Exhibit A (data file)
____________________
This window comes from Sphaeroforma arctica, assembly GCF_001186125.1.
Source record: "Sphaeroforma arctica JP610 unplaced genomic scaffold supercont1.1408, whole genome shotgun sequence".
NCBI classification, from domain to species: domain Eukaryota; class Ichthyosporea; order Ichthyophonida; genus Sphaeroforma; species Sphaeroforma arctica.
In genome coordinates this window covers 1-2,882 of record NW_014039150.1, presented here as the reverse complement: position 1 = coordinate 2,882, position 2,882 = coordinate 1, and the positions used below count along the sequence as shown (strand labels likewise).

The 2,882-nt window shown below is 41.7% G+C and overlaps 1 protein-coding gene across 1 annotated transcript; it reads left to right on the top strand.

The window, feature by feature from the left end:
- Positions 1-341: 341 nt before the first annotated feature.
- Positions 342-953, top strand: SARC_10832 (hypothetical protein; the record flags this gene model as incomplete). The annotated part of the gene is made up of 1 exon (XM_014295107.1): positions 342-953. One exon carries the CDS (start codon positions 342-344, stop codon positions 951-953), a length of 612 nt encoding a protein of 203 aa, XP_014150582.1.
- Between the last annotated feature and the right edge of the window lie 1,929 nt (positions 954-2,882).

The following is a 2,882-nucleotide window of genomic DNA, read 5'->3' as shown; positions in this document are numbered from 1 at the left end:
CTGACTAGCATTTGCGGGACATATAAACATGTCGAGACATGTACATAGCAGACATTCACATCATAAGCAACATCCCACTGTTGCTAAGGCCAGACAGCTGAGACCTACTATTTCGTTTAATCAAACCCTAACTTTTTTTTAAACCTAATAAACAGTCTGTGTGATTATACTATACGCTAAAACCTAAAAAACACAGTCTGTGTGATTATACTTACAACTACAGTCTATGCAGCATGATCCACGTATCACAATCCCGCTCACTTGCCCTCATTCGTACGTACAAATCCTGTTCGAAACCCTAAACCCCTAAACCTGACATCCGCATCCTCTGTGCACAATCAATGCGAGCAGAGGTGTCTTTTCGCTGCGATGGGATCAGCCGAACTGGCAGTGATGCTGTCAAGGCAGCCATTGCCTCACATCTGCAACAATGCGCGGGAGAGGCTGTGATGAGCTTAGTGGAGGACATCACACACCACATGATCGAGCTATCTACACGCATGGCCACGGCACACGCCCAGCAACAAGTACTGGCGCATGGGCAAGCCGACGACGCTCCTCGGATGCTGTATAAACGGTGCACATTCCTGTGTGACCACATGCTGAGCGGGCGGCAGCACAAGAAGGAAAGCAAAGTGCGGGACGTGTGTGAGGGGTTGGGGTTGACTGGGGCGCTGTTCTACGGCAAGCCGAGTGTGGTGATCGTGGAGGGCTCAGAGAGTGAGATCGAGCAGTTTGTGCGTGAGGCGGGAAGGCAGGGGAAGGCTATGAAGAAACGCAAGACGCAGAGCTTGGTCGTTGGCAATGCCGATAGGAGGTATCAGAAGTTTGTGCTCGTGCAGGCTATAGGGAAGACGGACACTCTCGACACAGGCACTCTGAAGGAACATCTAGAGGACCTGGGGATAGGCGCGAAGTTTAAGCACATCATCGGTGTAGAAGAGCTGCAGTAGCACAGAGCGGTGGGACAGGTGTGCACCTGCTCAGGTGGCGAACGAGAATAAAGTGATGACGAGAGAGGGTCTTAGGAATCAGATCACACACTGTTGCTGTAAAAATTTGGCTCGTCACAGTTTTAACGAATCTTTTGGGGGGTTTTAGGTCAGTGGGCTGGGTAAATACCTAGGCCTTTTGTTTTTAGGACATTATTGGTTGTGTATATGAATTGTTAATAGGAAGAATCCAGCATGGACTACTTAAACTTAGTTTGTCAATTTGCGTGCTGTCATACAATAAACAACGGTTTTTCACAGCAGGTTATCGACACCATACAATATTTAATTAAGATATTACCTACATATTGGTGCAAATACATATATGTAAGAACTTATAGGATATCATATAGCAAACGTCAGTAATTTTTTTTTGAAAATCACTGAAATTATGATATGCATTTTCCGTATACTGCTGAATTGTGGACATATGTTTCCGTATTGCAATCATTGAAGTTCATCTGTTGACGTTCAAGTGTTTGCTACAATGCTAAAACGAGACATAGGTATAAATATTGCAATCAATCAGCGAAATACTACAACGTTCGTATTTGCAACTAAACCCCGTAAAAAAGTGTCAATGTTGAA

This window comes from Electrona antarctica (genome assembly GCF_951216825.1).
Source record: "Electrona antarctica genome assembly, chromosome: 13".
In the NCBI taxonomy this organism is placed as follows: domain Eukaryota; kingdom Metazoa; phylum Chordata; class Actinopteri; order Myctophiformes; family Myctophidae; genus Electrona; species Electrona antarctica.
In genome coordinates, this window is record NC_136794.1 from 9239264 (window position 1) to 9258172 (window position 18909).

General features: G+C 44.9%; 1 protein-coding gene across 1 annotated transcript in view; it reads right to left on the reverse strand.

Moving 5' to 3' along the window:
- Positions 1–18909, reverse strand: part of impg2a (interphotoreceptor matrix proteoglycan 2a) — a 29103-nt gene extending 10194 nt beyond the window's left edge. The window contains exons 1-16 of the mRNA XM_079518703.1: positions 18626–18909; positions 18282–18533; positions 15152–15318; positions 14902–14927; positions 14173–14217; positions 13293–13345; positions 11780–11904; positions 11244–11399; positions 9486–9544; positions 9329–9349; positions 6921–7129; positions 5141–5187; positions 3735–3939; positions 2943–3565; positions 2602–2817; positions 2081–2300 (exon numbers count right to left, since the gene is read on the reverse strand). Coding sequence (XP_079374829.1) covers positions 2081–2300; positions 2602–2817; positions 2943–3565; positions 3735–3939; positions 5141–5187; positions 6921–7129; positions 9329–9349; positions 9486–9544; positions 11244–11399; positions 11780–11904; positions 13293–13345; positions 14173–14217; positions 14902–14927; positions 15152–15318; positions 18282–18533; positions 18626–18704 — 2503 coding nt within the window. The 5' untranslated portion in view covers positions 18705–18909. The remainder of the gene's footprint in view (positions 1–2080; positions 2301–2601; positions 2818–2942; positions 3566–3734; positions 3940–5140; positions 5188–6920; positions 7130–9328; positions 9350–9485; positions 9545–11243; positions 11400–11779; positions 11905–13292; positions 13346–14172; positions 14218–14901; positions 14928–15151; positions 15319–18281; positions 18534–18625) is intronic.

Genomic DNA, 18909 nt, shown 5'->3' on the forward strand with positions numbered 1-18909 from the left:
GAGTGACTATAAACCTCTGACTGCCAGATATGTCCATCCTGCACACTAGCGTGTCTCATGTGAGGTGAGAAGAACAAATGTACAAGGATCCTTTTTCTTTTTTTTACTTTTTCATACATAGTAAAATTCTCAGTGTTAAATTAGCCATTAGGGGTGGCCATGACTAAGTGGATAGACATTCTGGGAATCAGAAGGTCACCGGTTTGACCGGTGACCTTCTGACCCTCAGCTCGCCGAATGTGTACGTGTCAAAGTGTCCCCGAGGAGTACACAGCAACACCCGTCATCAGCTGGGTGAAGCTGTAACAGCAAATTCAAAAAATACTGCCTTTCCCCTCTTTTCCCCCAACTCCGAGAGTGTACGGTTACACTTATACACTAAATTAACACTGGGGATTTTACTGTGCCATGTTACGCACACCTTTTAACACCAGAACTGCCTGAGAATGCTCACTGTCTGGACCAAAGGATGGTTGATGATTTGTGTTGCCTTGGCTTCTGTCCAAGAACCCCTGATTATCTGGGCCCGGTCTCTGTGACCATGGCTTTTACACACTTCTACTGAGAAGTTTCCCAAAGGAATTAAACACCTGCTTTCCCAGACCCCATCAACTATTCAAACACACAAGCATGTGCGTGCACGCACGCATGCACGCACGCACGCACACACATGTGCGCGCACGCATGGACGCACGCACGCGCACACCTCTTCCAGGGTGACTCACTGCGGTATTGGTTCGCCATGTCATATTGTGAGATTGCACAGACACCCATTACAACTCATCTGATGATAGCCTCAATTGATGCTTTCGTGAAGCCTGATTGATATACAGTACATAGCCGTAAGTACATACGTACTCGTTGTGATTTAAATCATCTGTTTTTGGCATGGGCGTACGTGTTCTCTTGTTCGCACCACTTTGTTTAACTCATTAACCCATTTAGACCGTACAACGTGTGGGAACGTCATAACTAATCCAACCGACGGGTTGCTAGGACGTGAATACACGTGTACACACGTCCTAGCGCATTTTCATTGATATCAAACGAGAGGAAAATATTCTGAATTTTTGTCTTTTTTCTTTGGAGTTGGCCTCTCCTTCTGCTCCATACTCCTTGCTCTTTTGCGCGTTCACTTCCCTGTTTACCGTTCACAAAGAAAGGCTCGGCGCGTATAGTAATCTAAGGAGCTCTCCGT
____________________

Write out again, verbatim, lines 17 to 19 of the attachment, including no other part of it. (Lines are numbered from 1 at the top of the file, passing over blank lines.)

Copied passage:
Moving 5' to 3' along the window:
- Positions 1–18909, reverse strand: part of impg2a (interphotoreceptor matrix proteoglycan 2a) — a 29103-nt gene extending 10194 nt beyond the window's left edge. The window contains exons 1-16 of the mRNA XM_079518703.1: positions 18626–18909; positions 18282–18533; positions 15152–15318; positions 14902–14927; positions 14173–14217; positions 13293–13345; positions 11780–11904; positions 11244–11399; positions 9486–9544; positions 9329–9349; positions 6921–7129; positions 5141–5187; positions 3735–3939; positions 2943–3565; positions 2602–2817; positions 2081–2300 (exon numbers count right to left, since the gene is read on the reverse strand). Coding sequence (XP_079374829.1) covers positions 2081–2300; positions 2602–2817; positions 2943–3565; positions 3735–3939; positions 5141–5187; positions 6921–7129; positions 9329–9349; positions 9486–9544; positions 11244–11399; positions 11780–11904; positions 13293–13345; positions 14173–14217; positions 14902–14927; positions 15152–15318; positions 18282–18533; positions 18626–18704 — 2503 coding nt within the window. The 5' untranslated portion in view covers positions 18705–18909. The remainder of the gene's footprint in view (positions 1–2080; positions 2301–2601; positions 2818–2942; positions 3566–3734; positions 3940–5140; positions 5188–6920; positions 7130–9328; positions 9350–9485; positions 9545–11243; positions 11400–11779; positions 11905–13292; positions 13346–14172; positions 14218–14901; positions 14928–15151; positions 15319–18281; positions 18534–18625) is intronic.

Genomic DNA, 18909 nt, shown 5'->3' on the forward strand with positions numbered 1-18909 from the left: